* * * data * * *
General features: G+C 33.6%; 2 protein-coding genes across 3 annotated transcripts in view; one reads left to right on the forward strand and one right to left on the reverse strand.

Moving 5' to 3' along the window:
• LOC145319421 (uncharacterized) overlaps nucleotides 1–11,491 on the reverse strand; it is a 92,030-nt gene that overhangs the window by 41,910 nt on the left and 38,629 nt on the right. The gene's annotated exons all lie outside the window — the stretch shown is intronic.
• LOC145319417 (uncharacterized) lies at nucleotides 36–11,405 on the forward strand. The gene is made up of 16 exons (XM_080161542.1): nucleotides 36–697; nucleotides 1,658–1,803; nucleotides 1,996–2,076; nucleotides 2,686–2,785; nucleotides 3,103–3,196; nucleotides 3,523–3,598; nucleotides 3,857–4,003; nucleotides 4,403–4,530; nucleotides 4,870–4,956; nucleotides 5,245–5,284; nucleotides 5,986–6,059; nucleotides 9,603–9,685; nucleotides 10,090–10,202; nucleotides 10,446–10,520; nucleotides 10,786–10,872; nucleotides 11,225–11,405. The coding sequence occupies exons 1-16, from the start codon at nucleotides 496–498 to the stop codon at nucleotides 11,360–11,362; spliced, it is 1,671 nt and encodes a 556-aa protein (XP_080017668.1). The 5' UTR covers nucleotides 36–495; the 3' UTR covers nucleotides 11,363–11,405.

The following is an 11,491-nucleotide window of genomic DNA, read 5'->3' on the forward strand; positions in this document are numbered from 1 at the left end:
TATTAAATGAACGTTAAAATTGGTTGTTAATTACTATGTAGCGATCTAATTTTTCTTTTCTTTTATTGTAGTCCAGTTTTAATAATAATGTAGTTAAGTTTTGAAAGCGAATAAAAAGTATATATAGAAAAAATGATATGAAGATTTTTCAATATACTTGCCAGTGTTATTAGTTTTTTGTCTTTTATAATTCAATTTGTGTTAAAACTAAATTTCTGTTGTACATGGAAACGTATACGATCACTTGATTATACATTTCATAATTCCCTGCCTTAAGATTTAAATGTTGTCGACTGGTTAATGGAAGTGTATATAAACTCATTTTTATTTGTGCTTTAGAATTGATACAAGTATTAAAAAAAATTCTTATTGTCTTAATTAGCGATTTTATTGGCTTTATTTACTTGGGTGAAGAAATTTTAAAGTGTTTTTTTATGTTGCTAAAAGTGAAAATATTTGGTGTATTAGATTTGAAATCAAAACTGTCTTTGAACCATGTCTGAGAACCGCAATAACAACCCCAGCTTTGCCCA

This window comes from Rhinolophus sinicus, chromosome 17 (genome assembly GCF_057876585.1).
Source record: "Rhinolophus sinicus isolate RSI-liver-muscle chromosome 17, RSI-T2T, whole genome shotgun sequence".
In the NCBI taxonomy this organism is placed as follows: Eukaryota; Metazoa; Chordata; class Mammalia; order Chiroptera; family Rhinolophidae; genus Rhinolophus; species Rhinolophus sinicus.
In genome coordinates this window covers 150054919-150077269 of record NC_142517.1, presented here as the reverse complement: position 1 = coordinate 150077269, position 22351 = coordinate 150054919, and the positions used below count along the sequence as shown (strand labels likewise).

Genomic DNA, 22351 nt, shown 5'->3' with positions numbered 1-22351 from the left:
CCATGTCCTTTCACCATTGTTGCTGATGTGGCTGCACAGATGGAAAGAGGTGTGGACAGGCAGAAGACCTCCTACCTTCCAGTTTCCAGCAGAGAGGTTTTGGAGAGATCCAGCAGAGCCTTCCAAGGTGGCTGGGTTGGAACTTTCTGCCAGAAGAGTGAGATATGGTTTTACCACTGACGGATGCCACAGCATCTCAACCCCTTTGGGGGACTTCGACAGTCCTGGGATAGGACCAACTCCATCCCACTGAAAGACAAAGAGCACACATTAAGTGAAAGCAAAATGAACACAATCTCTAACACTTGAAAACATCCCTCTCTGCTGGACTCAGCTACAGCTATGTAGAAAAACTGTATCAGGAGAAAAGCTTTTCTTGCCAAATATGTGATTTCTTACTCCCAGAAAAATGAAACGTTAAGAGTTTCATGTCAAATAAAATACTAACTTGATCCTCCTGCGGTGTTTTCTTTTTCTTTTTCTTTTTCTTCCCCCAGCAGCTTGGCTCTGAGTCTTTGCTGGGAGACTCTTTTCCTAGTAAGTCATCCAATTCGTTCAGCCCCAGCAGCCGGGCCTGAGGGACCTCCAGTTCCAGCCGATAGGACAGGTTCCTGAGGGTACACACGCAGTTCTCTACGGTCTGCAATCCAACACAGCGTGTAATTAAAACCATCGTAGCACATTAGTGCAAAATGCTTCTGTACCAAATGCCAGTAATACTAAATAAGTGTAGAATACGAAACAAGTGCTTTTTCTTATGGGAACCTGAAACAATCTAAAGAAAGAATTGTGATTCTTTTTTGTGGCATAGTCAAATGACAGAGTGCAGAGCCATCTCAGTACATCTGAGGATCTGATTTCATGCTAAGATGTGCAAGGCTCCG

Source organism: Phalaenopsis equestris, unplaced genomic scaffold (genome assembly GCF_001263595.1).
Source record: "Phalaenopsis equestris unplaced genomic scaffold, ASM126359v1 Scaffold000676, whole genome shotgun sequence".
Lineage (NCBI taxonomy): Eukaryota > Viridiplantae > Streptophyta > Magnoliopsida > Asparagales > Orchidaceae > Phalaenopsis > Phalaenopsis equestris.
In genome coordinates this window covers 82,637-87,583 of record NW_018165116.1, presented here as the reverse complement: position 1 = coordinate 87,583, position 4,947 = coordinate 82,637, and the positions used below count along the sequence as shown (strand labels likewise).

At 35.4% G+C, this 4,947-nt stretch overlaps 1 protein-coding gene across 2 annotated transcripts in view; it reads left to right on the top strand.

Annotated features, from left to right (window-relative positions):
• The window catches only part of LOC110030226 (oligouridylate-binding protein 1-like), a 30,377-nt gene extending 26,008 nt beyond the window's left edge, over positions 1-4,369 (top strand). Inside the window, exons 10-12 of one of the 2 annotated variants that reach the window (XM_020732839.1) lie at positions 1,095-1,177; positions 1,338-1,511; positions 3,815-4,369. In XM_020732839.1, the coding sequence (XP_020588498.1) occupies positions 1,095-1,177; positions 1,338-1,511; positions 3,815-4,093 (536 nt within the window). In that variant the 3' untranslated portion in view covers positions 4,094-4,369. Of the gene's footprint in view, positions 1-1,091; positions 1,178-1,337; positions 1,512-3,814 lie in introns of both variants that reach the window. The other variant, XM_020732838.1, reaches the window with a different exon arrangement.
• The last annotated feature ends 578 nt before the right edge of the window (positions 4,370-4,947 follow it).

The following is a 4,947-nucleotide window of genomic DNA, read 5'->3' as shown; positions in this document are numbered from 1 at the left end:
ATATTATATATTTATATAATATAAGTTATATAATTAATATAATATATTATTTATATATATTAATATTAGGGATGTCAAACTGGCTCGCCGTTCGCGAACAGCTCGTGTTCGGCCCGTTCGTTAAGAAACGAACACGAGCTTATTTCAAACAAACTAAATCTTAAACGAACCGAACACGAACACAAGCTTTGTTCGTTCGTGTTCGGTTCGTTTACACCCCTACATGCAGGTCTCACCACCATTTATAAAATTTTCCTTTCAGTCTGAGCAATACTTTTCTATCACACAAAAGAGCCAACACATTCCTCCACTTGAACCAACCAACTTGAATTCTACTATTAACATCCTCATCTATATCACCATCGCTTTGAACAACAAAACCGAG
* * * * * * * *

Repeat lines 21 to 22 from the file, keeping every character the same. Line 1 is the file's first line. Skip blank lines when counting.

The following is a 4,947-nucleotide window of genomic DNA, read 5'->3' as shown; positions in this document are numbered from 1 at the left end:
ATATTATATATTTATATAATATAAGTTATATAATTAATATAATATATTATTTATATATATTAATATTAGGGATGTCAAACTGGCTCGCCGTTCGCGAACAGCTCGTGTTCGGCCCGTTCGTTAAGAAACGAACACGAGCTTATTTCAAACAAACTAAATCTTAAACGAACCGAACACGAACACAAGCTTTGTTCGTTCGTGTTCGGTTCGTTTACACCCCTACATGCAGGTCTCACCACCATTTATAAAATTTTCCTTTCAGTCTGAGCAATACTTTTCTATCACACAAAAGAGCCAACACATTCCTCCACTTGAACCAACCAACTTGAATTCTACTATTAACATCCTCATCTATATCACCATCGCTTTGAACAACAAAACCGAG